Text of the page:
State legislators are going back to the drawing board — literally.

Census-data projections indicate Nevada will receive a fourth congressional district next year. So lawmakers are already tentatively redrawing the state’s congressional districts to accommodate the new one.

While official census numbers won’t be available until the end of the year, State Demographer Jeff Hardcastle says that he still expects Nevada to gain a fourth district.

“Based on estimates, we’re very close and in the ballpark for a new seat,” he said.

In preparation for the upcoming redistricting session, nine state lawmakers have been meeting as the Nevada Legislature’s interim Committee to Study the Requirements for Reapportionment and Redistricting.

The Democrats on the committee, chaired by Tick Segerblom (D-Clark), have prepared an early draft map for the four congressional districts. Under their plan, the fourth congressional district includes part of northern Clark County and stretches into Nye and Lincoln counties.

“There’s a lot of work in the session, and redistricting doesn’t require two-thirds of votes to pass,” observed Steven Horsford, state senate majority leader (D-Clark) and vice chair of the committee. “There’s a lot of work in the [redistricting] session and I hope we reach a consensus.”

Unlike previous district maps, the Democrats’ proposal is traced along streets and railroads. Their newest CD-1 (Congressional District 1) would give Democrats a 12.96 percent lead in registered voters. In CD-3 Democrats would have a 16.38 percent advantage, and in CD-4 their lead would be 33.48 percent.

Under the U.S. Supreme Court’s ruling in Abrams v. Johnson, districts must be drawn to be more or less equal on the basis of population, as opposed to party registration or active voters.

“Obviously we need to follow federal law,” said current assemblyman and senator-elect Mo Denis (D-Clark). “I’m sure everyone will look out for their best interests throughout the process, and it’s important everyone has a say in it.”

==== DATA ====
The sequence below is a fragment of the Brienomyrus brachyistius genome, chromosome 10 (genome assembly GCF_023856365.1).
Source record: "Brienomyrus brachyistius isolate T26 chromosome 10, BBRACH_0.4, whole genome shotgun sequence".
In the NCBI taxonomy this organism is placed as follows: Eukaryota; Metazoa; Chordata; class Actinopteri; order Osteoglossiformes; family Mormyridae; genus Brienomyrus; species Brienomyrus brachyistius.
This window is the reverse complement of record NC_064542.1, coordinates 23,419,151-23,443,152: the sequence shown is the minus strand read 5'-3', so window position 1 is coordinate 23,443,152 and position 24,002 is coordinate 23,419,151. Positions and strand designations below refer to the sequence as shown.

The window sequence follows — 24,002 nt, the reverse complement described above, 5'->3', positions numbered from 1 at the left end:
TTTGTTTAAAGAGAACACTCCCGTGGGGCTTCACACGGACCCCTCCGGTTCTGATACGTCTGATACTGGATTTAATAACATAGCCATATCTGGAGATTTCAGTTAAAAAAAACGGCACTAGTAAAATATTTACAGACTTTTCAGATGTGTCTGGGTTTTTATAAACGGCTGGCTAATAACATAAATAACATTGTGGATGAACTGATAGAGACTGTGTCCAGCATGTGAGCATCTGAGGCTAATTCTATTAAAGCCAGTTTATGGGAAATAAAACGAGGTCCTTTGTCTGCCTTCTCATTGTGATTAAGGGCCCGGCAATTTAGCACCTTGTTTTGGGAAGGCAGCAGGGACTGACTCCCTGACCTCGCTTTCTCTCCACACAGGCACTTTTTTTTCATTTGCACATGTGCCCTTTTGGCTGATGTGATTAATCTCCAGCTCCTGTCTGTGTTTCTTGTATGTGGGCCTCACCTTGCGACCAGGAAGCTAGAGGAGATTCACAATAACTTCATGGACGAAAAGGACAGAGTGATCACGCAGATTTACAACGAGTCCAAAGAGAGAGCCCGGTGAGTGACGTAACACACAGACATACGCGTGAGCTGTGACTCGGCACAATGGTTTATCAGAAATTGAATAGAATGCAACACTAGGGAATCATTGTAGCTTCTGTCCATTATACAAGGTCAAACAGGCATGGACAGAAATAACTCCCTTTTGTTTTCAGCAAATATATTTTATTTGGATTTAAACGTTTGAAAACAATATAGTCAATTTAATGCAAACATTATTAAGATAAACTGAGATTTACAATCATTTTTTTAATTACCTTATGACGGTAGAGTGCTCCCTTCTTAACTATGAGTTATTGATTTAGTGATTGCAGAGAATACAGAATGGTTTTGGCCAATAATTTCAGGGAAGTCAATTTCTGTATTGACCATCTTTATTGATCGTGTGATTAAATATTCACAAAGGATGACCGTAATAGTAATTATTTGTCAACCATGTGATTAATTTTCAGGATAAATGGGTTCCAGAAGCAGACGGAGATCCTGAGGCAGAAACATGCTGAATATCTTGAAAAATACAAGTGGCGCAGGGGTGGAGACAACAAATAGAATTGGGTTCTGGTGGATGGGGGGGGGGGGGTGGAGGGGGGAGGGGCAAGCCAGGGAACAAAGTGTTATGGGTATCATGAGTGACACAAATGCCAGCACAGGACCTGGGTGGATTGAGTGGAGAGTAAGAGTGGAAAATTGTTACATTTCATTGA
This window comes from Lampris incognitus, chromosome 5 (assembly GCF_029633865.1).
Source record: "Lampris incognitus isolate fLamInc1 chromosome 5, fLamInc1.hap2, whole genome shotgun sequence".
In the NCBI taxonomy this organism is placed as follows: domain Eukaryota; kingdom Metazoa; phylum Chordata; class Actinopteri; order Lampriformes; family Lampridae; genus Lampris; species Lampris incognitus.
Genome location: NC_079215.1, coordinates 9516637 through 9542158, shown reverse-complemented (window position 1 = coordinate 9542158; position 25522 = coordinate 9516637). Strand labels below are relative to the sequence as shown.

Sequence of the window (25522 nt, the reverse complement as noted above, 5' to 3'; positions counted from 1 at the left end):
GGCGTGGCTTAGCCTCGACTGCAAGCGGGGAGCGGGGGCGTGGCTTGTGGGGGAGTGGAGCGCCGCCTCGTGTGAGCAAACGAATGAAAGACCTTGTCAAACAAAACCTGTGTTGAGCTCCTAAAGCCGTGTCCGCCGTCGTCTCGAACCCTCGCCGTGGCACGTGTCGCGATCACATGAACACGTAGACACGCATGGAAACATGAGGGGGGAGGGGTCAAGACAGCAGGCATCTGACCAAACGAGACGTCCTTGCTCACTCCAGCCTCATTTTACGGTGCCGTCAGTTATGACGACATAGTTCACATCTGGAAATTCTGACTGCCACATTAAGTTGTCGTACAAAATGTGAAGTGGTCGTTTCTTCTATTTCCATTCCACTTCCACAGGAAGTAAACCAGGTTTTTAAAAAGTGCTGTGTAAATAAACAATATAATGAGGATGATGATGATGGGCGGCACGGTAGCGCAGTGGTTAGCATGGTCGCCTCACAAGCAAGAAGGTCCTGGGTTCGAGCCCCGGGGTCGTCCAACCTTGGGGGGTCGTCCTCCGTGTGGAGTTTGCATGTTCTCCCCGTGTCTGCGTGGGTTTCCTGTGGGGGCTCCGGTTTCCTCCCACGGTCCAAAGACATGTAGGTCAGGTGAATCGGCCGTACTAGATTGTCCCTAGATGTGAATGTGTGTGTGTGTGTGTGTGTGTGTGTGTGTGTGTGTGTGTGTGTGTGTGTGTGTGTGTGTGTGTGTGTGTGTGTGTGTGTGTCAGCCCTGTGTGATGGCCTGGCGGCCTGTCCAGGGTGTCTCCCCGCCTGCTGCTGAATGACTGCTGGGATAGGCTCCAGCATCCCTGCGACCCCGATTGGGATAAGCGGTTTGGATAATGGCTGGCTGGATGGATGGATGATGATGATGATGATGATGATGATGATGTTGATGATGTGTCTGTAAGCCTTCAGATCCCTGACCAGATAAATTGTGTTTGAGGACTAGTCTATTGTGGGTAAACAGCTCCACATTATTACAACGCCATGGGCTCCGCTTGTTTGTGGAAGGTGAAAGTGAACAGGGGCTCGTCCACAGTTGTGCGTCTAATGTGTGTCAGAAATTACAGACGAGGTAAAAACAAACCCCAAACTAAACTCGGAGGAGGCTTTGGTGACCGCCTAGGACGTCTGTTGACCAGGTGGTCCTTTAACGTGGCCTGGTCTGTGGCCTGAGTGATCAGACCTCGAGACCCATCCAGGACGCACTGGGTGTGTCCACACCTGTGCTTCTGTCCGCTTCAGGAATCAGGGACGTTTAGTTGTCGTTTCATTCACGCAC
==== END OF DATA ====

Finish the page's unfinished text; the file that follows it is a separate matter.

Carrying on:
The fourth congressional district as proposed by the Democrats includes all of Clark County north of East Charleston Boulevard and extends eastward to the Arizona state line. The district would also include Mesquite and Indian Springs.

“Right now, plans are speculation-based until the numbers come out,” said Hardcastle. “In the spring, more concrete plans will start getting laid.”

Nevada Republicans, who picked up seats in last Tuesday’s election but remain the minority party, will develop their proposal soon, according to former assemblywoman Heidi Gansert (R-Reno), a committee member. Other Republicans currently on the committee include new state Senate Minority Leader Mike McGinness (R-Fallon) and former minority leader Bill Raggio (R-Washoe).

“Redistricting is something that needs to get done, and we need to make sure we take into account high-growth areas,” said Gansert.

In addition to redrawing current districts, lawmakers also have the option of expanding the Legislature. According to Article 15, Section 6 of the Nevada Constitution, “the aggregate number of members of both branches of the Legislature shall never exceed seventy-five.” Currently, the Legislature has 42 assembly members and 21 senators, leaving room for another 22.

“‘Do we expand the Legislature?’ is always a question that gets asked,” Denis said. “The Legislature is built to expand and it may be required so minority districts and the rurals receive adequate representation.”

According to David Damore, associate professor of political science at the University of Nevada, Las Vegas, legislative expansion has been suggested but never wholly embraced during previous redistricting sessions.

“Expansion is always a bargaining chip at the table,” said Damore. “The problem is that if Republicans propose it to counter [Democrats’ plan], then they appear to support a bigger government, which is something they rail against.”

During the 2001 redistricting session, the Legislature was split, with a Republican majority in the Senate and a Democrat majority in the Assembly. According to Damore, then-assembly speaker Richard Perkins (D-Clark) and then-senate majority leader Raggio debated the idea of an expanded legislature before compromising. That compromise gave Democrats the state districts they desired, in exchange for permitting the then-new third congressional district to lean Republican.

Said Damore: “2001 was a tough session, and I’d expect another rough time. A new [congressional] district will definitely be a hot debate.”

For legal ramifications of the redistricting process, see the previous story in this series, titled, “Why are most of Nevada’s registered voters in GOP districts?